The meal ended on an upnote, with both the Turkish Delight (recommended by our server) and the Turkish Coffee Chocolate being as tasty as promised; if I ever end up back at Zaytinya, I'd happily go for the Turkish Delight again.

I don't live in DC, but I make a couple of trips up each year, staying a few days each time; I have an every-expanding list of restaurants that I try to hit each time, and unfortunately, Zaytinya won't be added to the list. Frankly, if I were in DC and in the mood for mezze, I'd likely go to the restaurant named Mezze in Adams Morgan, which is both less expensive and a little better (although certainly less stylish), in my experience.

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  • 2 years later...

In contrast to the esteemed Mr. Talbott, I've always found the place a bit overrated. Not bad, mind you, but not up to the accolades it generally receives.

On the other hand, if you're there with friend you can go through about half the menu, so you are bound to find something extra tasty -- and I've never actually had an unlikeable dish there.

If you get tired of the crowds, drop my digs for some cassoulet on the Day Of. And there's a couple of spots off the beaten track that should more comfortable than the downtown scene if you don't mind traveling a bit: Red Derby (dive); La Molienda (Salvadoran); Moroni Brothers (Salvadoran and wood fired pizza); Hitchin' Post (soul food). And, of course, don't forget the Ethiopians.

And you can borrow my cummerbund if you lose yours. :laugh:

Edited by Busboy (log)

I'm on the pavement

Thinking about the government.

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Thanks, John and Charles. I am accommodating others in the party (as well as severe reservation and transportation constraints), so Zaytinya and not much else it will be. Though that cassoulet sounds tempting.

We'll miss you.

I don't know where you're staying or how long, but taking the Green Line north to Columbia Heights/Petworth is both the road less traveled and one likely to drop you near a decent (and decently-priced) meal and/or beer.

I'm on the pavement

Thinking about the government.

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Had a fantastic time at a hopping Zaytinya last night. We arrived a bit early so we started with a pitcher of Pom-Fili, a wine, vodka, and pomegranate drink that was tasty enough. When we sat down we dove into the menu and ordered a ton of stuff: the Greek olives marinated in oregano and kalamata oil; tabouleh; felafel; the Cretan snails; the fried mussels; lamb tartare and behar; patates tiganites; and the shisk taouk, all washed down with arak. For dessert we had the Turkish delight and the ice cream trio with cherry, pistachio, and olive oil.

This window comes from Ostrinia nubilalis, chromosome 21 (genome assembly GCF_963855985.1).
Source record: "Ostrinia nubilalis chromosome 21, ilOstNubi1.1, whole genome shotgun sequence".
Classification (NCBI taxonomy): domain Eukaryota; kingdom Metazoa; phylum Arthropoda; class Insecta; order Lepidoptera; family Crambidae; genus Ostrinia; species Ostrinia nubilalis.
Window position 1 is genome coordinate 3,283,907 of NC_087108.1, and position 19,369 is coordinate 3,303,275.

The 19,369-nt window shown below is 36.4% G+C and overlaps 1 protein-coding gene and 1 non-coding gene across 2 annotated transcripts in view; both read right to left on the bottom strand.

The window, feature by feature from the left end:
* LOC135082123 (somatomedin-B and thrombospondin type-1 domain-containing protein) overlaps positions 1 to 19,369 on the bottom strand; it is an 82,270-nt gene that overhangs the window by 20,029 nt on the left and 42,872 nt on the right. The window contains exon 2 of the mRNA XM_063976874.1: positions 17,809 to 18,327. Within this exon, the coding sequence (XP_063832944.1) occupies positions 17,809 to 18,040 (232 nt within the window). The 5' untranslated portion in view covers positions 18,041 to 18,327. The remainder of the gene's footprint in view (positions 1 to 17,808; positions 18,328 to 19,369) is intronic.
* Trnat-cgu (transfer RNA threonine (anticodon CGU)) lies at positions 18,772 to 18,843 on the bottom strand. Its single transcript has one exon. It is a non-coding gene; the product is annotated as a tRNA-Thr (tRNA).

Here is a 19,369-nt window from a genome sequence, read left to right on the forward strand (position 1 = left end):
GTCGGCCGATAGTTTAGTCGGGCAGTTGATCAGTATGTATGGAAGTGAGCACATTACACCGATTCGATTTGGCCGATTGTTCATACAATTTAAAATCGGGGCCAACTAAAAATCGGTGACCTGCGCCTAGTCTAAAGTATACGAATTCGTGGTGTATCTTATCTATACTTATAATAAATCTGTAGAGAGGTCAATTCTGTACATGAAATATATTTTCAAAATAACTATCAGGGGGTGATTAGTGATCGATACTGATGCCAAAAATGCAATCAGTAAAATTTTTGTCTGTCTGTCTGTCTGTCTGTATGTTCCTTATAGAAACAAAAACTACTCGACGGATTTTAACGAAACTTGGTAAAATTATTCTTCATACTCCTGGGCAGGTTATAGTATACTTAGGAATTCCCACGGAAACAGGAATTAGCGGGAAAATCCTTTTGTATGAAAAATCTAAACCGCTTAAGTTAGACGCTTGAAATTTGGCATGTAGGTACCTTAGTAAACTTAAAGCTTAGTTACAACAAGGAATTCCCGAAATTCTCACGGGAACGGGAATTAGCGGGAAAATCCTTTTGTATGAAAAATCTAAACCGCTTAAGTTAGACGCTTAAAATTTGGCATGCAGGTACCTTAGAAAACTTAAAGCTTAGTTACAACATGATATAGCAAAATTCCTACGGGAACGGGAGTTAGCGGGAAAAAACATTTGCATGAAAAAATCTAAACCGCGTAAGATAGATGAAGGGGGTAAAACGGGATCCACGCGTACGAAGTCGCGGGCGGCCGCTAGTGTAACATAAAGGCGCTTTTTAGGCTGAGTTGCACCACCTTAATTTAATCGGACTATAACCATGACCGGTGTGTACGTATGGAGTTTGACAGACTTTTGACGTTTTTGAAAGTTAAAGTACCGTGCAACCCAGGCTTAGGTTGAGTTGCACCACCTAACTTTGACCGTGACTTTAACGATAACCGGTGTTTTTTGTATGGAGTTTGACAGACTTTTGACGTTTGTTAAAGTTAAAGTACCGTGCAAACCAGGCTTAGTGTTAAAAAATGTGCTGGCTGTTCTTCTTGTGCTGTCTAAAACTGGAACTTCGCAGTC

My favorites were the perfect tartare, that incredible olive oil ice cream, and the shisk taouk, which has something in it I can't identify that's really really good. The sauce for the snails was far too salty, and the Turkish delight was dull. But everything else was excellent.

The four of us ate and drank until we were stuffed and left paying less than $40 pp (not including tip). It's hard to imagine such outstanding cuisine in such an informal, fun environment, for that amount of money.

Chris Amirault

eG Ethics Signatory

Sir Luscious got gator belts and patty melts

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  • 9 months later...

True, I'm sure he's a great cook, I'm just a bit put off by his on-screen demeanour. I'm aware that his TV persona might not quite match his personality, and that even if it does he might still be a great cook.

Haven't been to Zaytinya, but I had a fantastic meal at Oyamel last year, and I'll be going to The Bazaar in LA next month.

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  • 5 months later...

You know, as a dyed-in-the-wool, jaded and especially annoying New Yorker - born in Brooklyn, even - there isn't much that impresses me, especially when it comes to restaurants, chefs and food. I mean, we've got it all here, under one roof. Access to the best seafood and produce (try the green market some day if you think I'm kidding), a bajillion restaurants (lots of them good, some great), hot cocktail lounges, awesome kitchenware shops, etc. etc. But there's one thing we don't have, and DC does, which should make a lot of NYers jealous...and that's José Andrés. And as if that wasn't inglorious enough, even LA has him now, or at least has a restaurant of his...and it's a friggin' 4-star.